A relative commission plan doesn’t need to payout in a straight line (ie – 88% performance = 88% of commission opportunity).  There are usually methods of instilling more “pain” for especially poor performance and more “pleasure” for exceeding the targets.  One way to do this is to implement decelerators and accelerators and another way is to use a modified straight line payout calculation.  These are described further, and with a sales commission calculator available for download, in my blog article titled Two Variants of the Straight Line Sales Commission Plan.

Advantages of Relative Plans:

  • Ideal for sales territories/roles with different levels of opportunity but similar required effort.
    • For example, a new account rep charged with bringing on 5 new customers per quarter but each with little revenue might put in the same effort as a rep covering a large, established customer that orders $500K worth of new stuff each year. You can give these two reps fair, but different, quotas so they can be rewarded for their effort.
  • Can gradually increase quotas for new or evolving territories
  • The sum of the assigned quotas can tie to the company’s overall financial and operational targets – provides alignment

Disadvantages of Relative Plans:

  • Setting quotas isn’t easy and the sales reps will negotiate them like crazy

Summary

There’s no right or wrong answer as to which of these two sale compensation approaches is best.  It purely depends on what you’re trying to accomplish, how evolved your sales function is and which areas you’d like the most flexibility to make changes over time.  At the end of the day, the most important thing is that your sales team clearly understands how they are compensated and they trust that the executive team will treat them fairly if they are doing exactly what is expected of them, if not more.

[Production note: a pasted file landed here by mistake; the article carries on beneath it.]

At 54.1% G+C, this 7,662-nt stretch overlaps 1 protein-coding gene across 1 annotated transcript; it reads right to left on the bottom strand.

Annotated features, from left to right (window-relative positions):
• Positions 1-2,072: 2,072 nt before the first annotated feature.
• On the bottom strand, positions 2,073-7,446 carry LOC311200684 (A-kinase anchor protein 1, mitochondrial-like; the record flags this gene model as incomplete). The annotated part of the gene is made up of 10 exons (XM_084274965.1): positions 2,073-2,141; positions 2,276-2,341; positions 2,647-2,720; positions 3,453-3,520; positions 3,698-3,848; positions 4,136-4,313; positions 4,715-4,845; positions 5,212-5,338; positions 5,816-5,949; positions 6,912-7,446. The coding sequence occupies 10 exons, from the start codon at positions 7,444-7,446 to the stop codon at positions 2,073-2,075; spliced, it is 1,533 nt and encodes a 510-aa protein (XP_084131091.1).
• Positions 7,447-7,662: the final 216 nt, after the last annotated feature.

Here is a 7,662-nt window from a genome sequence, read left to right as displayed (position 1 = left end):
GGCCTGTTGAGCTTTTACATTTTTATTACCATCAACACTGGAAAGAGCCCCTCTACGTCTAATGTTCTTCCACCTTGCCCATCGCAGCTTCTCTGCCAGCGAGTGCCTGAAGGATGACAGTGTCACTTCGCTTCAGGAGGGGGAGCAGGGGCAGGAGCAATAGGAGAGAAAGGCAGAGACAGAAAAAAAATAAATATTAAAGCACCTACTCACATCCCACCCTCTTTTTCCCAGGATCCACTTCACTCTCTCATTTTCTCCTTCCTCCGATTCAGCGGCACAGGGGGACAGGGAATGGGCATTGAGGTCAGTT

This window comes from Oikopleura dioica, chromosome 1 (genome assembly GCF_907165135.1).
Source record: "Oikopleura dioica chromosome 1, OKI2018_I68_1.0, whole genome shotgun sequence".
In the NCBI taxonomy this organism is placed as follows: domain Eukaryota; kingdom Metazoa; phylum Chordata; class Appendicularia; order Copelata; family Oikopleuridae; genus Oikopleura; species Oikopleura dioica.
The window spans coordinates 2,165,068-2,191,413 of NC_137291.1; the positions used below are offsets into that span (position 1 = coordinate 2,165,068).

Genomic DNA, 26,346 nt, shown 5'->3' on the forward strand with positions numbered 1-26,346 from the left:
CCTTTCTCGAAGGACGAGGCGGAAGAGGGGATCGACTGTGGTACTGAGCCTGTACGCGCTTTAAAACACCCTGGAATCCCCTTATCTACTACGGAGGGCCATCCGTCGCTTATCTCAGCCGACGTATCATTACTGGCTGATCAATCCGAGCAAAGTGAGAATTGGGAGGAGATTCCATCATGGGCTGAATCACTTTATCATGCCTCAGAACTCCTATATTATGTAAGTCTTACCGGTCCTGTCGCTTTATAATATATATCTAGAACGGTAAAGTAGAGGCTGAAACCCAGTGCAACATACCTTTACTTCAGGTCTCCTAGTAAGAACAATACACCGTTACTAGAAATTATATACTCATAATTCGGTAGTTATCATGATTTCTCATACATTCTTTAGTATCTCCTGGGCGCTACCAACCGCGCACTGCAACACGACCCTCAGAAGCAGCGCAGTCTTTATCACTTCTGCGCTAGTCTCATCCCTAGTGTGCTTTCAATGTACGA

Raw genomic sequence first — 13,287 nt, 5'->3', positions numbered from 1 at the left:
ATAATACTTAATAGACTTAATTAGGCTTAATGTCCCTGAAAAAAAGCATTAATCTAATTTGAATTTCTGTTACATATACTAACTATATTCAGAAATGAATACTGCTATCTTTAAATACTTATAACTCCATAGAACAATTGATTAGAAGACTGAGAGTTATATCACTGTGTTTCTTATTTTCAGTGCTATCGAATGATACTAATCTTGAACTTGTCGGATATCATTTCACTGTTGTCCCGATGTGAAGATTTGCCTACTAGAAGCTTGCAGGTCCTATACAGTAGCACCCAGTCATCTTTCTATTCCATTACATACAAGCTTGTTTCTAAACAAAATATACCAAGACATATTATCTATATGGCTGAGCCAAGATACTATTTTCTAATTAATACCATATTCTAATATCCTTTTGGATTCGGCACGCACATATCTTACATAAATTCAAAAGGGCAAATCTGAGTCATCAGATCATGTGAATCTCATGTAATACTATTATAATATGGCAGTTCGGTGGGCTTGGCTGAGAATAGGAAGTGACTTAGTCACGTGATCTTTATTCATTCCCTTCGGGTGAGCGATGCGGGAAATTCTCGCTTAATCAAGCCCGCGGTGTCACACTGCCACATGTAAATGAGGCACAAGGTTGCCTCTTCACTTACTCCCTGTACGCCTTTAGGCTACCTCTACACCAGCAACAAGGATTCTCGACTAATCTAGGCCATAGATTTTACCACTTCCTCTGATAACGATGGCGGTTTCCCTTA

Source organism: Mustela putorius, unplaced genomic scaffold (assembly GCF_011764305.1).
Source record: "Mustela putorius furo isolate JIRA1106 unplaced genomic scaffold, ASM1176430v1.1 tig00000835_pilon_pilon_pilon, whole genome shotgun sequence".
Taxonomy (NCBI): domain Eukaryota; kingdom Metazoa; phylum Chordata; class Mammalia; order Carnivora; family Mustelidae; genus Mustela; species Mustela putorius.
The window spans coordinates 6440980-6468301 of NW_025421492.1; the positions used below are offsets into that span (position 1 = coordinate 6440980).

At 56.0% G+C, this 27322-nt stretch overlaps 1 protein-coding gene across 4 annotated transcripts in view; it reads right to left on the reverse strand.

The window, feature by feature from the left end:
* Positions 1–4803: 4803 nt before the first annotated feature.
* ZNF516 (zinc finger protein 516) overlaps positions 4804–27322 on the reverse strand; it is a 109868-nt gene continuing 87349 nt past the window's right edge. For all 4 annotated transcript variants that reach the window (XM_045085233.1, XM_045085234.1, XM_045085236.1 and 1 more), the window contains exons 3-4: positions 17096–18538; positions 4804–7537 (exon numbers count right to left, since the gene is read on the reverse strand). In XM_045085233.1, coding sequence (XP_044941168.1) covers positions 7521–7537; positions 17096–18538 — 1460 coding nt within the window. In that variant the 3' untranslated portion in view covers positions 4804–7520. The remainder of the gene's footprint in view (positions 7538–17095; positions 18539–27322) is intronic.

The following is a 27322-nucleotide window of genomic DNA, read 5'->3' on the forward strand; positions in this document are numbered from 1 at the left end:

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Wait, there’s much more!!!

The information in this article is just a very small piece of what I cover in my Founders Academy Video Library, which includes more than 35 topic-specific modules and 6 themed compilations.

I’m talking about more than 13 hours of educational and advisory content to help you grow a great company.  Click Here to Learn More

“The way you convey the material is great and the examples you give makes things clear.” (startup founder)

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Author: Gordon Daugherty

Over the past 15 years Gordon has seen nearly 1,000 startup pitches, advised more than 200 entrepreneurs and been involved with raising over $45M in growth and venture capital. Throughout his 28 year career in high tech, serving twice as President and three times as CMO, Gordon has both an IPO and a $200M acquisition exit under his belt. Now his emphasis is purely focused on helping startups and early stage tech companies. Through his Shockwave Innovations advisory practice and as Managing Director for Austin’s Capital Factory startup accelerator, Gordon is an active angel investor, VC and startup advisor.